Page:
Searching for the Shoebill in Uganda

Heading off on our Shoebill Search, cameras at the ready

Top of our target list of birds to see in Uganda was Shoebill, so no surprise that on the very first day of our two week trip we left Entebbe and headed straight to the Mabamba Wetlands. We got to the muddy slipway and clambered aboard our flat-bottomed wooden canoes, three of us plus a boatman to a boat.

We headed down the narrow channel towards the more open marshy areas and papyrus beds. Ahead of us was a wooden ferry carrying goods to the opposite side of the marshes, everything here is transported by boat.

Hard work propelling this heavy load manually!

Once out in the more open areas, we scanned hard, looking for a large grey bird with a huge clog of a bill. We saw plenty of African Jacana, a Lesser Jacana, Black Crakes, egrets and herons, Whiskered and White-winged Terns, both Eurasian and African Marsh Harriers, but no Shoebill.

Scanning hard for our target bird

We investigated all the narrow channels on one side of the marsh but no luck, and then it began to rain. Things weren't looking promising on the Shoebill front! Time was ticking and we would have to leave soon. Surely not without a Shoebill sighting....

Then a fisherman nearby waved to attract attention and pointed to the far side of the marshes. Could this be a change in our fortune? We gave him the thumbs up and our flotilla motored across the open stretch of water. As we neared the far side, we saw another channel that was previously hidden to our view. And there, striding imperiously through the knee-high vegetation was an impressive, grey leviathan: SHOEBILL!!

Shoebill: enigmatic or sinister, you decide!

Truly dinosaurs are alive and well and living in Uganda! This incredible bird looked almost prehistoric as it strode along purposefully, looking for food. It gave a sudden lunge forward as it spotted what it was searching for: lungfish lurking in the shallows. This bizarre bird with its clog-shaped bill looked immense from our water-level vantage point in our canoes, and an Intermediate Egret also fishing nearby gave a real sense of scale. You can imagine how cameras clicked and whirred as we recorded our incredible encounter with this unique bird. We were so absorbed with watching and photographing the bird that we barely registered that the rain had stopped and the light levels had improved - perfect!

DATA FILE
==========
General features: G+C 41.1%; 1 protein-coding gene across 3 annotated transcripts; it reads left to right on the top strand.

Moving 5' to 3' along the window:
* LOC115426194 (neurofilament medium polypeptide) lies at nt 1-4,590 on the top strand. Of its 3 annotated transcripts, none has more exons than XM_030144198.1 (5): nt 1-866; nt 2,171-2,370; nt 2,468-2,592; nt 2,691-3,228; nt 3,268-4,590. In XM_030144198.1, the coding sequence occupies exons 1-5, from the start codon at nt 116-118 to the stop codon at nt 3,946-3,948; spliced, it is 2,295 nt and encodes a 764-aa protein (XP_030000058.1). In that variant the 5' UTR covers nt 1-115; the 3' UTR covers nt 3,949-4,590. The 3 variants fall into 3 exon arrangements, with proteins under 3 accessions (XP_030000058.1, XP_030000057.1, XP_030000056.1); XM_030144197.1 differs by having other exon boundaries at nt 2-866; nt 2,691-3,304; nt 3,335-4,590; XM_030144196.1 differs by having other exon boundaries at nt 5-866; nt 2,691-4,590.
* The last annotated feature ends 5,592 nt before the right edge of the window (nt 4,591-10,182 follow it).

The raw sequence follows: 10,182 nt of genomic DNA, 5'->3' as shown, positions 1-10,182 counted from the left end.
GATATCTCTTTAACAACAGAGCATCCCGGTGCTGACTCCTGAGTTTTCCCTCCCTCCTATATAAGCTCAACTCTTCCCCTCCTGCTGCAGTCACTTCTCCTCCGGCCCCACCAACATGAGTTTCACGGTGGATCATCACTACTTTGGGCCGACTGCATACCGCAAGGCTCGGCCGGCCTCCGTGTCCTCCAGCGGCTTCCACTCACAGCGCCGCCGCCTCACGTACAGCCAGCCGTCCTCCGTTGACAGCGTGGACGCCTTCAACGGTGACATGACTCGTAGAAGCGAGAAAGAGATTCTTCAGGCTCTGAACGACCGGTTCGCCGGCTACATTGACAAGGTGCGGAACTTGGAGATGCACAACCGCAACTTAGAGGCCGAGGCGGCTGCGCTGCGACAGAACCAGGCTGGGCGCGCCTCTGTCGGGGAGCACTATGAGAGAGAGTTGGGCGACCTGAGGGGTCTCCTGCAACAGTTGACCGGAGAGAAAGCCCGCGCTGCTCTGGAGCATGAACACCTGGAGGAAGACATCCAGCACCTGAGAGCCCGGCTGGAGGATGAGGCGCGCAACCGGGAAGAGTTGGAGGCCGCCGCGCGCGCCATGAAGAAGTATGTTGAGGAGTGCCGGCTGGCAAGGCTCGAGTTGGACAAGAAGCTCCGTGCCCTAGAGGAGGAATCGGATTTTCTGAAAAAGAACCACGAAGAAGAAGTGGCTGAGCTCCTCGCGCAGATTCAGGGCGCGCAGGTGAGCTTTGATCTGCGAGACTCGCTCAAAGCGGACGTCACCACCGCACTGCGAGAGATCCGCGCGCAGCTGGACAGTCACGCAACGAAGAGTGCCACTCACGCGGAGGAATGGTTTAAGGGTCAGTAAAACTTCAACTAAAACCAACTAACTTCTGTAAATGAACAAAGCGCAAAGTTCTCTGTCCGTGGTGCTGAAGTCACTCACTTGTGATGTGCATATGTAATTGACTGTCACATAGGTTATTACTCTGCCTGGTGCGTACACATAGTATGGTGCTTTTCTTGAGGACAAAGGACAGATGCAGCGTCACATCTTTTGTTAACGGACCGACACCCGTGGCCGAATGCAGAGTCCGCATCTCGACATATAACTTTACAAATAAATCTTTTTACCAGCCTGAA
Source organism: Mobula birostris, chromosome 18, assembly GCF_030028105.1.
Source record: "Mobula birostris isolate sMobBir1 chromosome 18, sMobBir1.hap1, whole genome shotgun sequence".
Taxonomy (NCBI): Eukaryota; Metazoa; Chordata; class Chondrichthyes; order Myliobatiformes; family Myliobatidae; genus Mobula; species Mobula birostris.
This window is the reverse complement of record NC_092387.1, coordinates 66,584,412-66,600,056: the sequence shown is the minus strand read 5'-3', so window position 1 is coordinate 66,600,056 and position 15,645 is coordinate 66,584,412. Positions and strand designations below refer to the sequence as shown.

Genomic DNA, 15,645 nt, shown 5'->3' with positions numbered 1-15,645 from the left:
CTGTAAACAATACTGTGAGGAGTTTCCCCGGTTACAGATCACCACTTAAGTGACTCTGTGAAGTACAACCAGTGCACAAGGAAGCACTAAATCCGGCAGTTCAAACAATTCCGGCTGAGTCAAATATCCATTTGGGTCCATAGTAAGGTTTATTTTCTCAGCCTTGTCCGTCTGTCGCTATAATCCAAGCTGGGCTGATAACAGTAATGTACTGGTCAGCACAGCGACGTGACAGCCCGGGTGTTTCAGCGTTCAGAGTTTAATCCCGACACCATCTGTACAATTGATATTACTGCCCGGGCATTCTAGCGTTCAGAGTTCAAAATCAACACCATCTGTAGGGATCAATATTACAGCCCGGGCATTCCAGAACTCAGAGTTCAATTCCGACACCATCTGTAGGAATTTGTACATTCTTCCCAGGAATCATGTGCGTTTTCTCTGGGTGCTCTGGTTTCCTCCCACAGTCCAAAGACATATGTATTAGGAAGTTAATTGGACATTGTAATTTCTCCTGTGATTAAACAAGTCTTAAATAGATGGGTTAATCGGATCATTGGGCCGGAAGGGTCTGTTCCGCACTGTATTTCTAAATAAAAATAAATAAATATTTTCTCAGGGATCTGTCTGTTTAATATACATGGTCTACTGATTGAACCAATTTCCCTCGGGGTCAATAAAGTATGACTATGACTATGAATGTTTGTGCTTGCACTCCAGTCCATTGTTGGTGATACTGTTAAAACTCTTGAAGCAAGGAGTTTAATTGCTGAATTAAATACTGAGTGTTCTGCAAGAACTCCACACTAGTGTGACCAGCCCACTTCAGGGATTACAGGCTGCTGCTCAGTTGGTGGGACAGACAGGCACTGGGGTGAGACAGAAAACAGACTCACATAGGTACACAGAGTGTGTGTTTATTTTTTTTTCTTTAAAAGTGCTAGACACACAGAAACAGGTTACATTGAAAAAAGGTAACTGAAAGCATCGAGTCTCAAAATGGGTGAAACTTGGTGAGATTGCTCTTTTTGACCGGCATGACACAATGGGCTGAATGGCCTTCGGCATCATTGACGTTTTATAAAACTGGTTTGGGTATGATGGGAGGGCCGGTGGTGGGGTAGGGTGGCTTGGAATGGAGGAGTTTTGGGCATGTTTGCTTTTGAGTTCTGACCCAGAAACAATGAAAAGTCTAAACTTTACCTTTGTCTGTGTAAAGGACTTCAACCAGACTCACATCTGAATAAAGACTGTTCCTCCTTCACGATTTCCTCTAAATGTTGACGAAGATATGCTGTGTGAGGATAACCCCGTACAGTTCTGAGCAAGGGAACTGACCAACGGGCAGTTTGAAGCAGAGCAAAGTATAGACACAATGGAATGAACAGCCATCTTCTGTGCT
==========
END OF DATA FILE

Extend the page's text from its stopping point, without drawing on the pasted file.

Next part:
You really know you're being watched when a Shoebill looks straight at you!

Then our Shoebill lifted off to try fishing in another part of the marshes and we were treated to a view of this Hercules of a bird in flight as cameras went into overdrive again.

The Shoebill show was over and we turned our canoes back to our launching point but the Mabamba Swamps weren't finished with us yet. On our way back we had incredible views of a handsome Papyrus Gonolek, a normally skulking bird but in showy mood now the rain had stopped. It was vibrant red, orange and black in contrast to our previous grey Shoebill encounter, and if that was too much colour in one bird, the brown tones of a Greater Swamp Warbler made a good counterpoint in the same papyrus bed. And if that wasnt enough, we even had a close encounter with a otter which kept popping its head above the surface of the water to take a good look at us.

Happy Shoebill-watchers return to the launching point

Dark clouds were gathering again as we headed back to shore and more unseasonably late rains threatened, but nothing could dampen our enthusiasm. Shoebill was well and truly in the bag, our very own encounter with a living, breathing, modern-day dinosaur.

Plenty more exciting birdwatching adventures in Uganda to come, so please check back soon for more Bird Blogs.

We're planning another trip to Uganda in December 2020, so if you'd like to join us to look for the enigmatic Shoebill and more, please send us an email on

for more information or to register your interest in the trip. We look forward to hearing from you and sharing Shoebills with you!

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